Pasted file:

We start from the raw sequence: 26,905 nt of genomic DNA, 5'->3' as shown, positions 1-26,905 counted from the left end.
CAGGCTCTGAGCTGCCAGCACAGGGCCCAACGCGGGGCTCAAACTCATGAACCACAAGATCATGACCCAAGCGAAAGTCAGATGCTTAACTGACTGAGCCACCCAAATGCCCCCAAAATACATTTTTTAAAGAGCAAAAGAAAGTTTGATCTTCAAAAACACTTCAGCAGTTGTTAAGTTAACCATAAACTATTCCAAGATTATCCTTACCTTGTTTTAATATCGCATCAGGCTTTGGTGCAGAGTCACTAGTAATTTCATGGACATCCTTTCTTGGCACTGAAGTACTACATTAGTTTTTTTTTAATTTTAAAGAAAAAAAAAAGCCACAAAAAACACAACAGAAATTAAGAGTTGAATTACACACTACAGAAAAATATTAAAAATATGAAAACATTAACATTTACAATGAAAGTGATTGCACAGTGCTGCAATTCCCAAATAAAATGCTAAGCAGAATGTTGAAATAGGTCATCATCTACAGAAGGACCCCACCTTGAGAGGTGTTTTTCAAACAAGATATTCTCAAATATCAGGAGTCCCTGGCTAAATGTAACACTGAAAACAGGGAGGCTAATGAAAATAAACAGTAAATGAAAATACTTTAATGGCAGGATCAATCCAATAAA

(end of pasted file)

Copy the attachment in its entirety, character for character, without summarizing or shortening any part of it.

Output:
We start from the raw sequence: 26,905 nt of genomic DNA, 5'->3' as shown, positions 1-26,905 counted from the left end.
CAGGCTCTGAGCTGCCAGCACAGGGCCCAACGCGGGGCTCAAACTCATGAACCACAAGATCATGACCCAAGCGAAAGTCAGATGCTTAACTGACTGAGCCACCCAAATGCCCCCAAAATACATTTTTTAAAGAGCAAAAGAAAGTTTGATCTTCAAAAACACTTCAGCAGTTGTTAAGTTAACCATAAACTATTCCAAGATTATCCTTACCTTGTTTTAATATCGCATCAGGCTTTGGTGCAGAGTCACTAGTAATTTCATGGACATCCTTTCTTGGCACTGAAGTACTACATTAGTTTTTTTTTAATTTTAAAGAAAAAAAAAAGCCACAAAAAACACAACAGAAATTAAGAGTTGAATTACACACTACAGAAAAATATTAAAAATATGAAAACATTAACATTTACAATGAAAGTGATTGCACAGTGCTGCAATTCCCAAATAAAATGCTAAGCAGAATGTTGAAATAGGTCATCATCTACAGAAGGACCCCACCTTGAGAGGTGTTTTTCAAACAAGATATTCTCAAATATCAGGAGTCCCTGGCTAAATGTAACACTGAAAACAGGGAGGCTAATGAAAATAAACAGTAAATGAAAATACTTTAATGGCAGGATCAATCCAATAAA